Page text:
Academic journal article Journal of the Evangelical Theological Society

A Critical Analysis of the Evidence from Ralph Hawkins for a Late-Date Exodus-Conquest

Academic journal article Journal of the Evangelical Theological Society

A Critical Analysis of the Evidence from Ralph Hawkins for a Late-Date Exodus-Conquest

Article excerpt

In a recent issue of JETS, Ralph Hawkins sidestepped the insurmountable problems associated with a late-date exodus-conquest and offered five arguments which he suggested "may open up the possibility of a renewed consideration of the Late Date Exodus-Conquest as a viable choice for evangelicals."1 Three of the arguments are textual and two are archaeological. The present paper addresses these five issues.


1. First wrong textual argument: the 480 years are inconsistent with the chronology of Judges. The 479 years of elapsed time indicated in 1 Kgs 6:12 are entirely consistent with the chronology of the book of Judges, as Paul Ray, Andrew Steinmann,3 and other authors have shown, whereas a thirteenthcentury exodus cannot be reconciled with its time spans and sequences. The various pericopes of Judges can be divided into two classes, the sequenced and those that might be called unprovenanced, to use a term familiar to archaeologists. Sequenced stories are those that are connected to what immediately precedes or follows by a time-sequence phrase (some are connected at only one end). An example is Judg 10:1-2 (niv): "After the time of Abimelech a man of Issachar, Tola son of Puah, the son of Dodo, rose to save Israel. ... He led Israel twenty-three years."

Unprovenanced pericopes are those that are not related by a sequenceexpression to either what precedes or to what follows. Examples are the story of Samson (Judges 13-16), the story of Micah and the Danites (Judges 1718), and the final three chapters of Judges. The only chronological marker in the history of Samson states that he judged Israel for twenty years in the days of the Philistines (Judg 15:20; 16:31). This could have overlapped a part of the judgeships of Jephthah, Ibzan, Elon, or Abdon, who also were active in the days of the wars against the Philistines.4 Judges 13-16, then, provides an example of a pericope which is not in strict chronological order with what precedes and follows, and the proper way to determine the chronology of Judges is to distinguish between these unprovenanced sections and those that are sequenced. Sequences of years can be constructed from the latter, and the interpreter must then seek the most reasonable time to assign to the unprovenanced passages. It is completely improper to add all the numbers together without this consideration, as Hawkins does, in order to discredit the testimony of Judges as a chronological witness.5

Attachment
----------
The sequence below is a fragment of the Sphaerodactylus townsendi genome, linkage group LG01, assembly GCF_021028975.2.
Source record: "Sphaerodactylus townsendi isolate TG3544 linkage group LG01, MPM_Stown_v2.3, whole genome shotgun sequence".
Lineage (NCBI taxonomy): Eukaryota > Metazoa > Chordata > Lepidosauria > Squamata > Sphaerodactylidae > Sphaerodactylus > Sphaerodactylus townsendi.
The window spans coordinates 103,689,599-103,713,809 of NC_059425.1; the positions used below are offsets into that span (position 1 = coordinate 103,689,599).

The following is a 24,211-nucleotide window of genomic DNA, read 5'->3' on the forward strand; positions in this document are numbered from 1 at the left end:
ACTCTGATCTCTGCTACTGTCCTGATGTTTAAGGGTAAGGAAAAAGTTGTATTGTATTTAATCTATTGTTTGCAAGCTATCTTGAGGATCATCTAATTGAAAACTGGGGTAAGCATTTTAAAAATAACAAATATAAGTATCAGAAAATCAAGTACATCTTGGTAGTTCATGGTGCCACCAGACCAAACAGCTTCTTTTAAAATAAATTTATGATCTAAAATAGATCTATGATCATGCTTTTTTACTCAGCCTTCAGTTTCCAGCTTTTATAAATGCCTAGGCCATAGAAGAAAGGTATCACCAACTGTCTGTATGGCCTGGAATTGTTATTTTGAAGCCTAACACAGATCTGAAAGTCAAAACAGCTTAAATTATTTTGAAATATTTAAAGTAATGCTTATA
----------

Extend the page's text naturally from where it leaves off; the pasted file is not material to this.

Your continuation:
For Hawkins, it is essential that the credibility of the numbers in Judges be negated, because the numbers exceed the time that proponents of a latedate exodus can afford to give to the time of the judges. This is true even with a judicious approach to the chronological data instead of Hawkins's and Hoffmeier's artificial adding up of everything. The proper approach to Judges, then, is to carefully study which sections are sequenced and which are unprovenanced, taking note of the exact meaning of the various bridge passages and considering whatever extra information is available, such as the 300 years of Judg 11:26. Advocates of a thirteenth-century exodus cannot afford to take this approach, and so they must discredit the data. Or, in the case of Kitchen's treatment of Judg 11:26, he defames poor Jephthah.6 But with the proper literal approach to the text, the pericopes in Judges are compatible with the 480th-year datum of 1 Kgs 6:1. They cannot be made compatible with an entry into the land in the late thirteenth or early twelfth (per Hawkins; see below, section II.2.a) century BC.

2. Second wrong textual argument: the 480 years represent twelve generations. Hawkins repeats the familiar argument that the 480 years of 1 Kgs 6:1 are a symbolic representation of twelve generations of forty years each. He gives as his basis van Daalen's comments in The Oxford Companion to the Bible.7 As supporting evidence for 40 years = one generation, van Daalen cites Exod 16:35; Num 14:33, 32:13; Ezek 4:6; and 29:11. …

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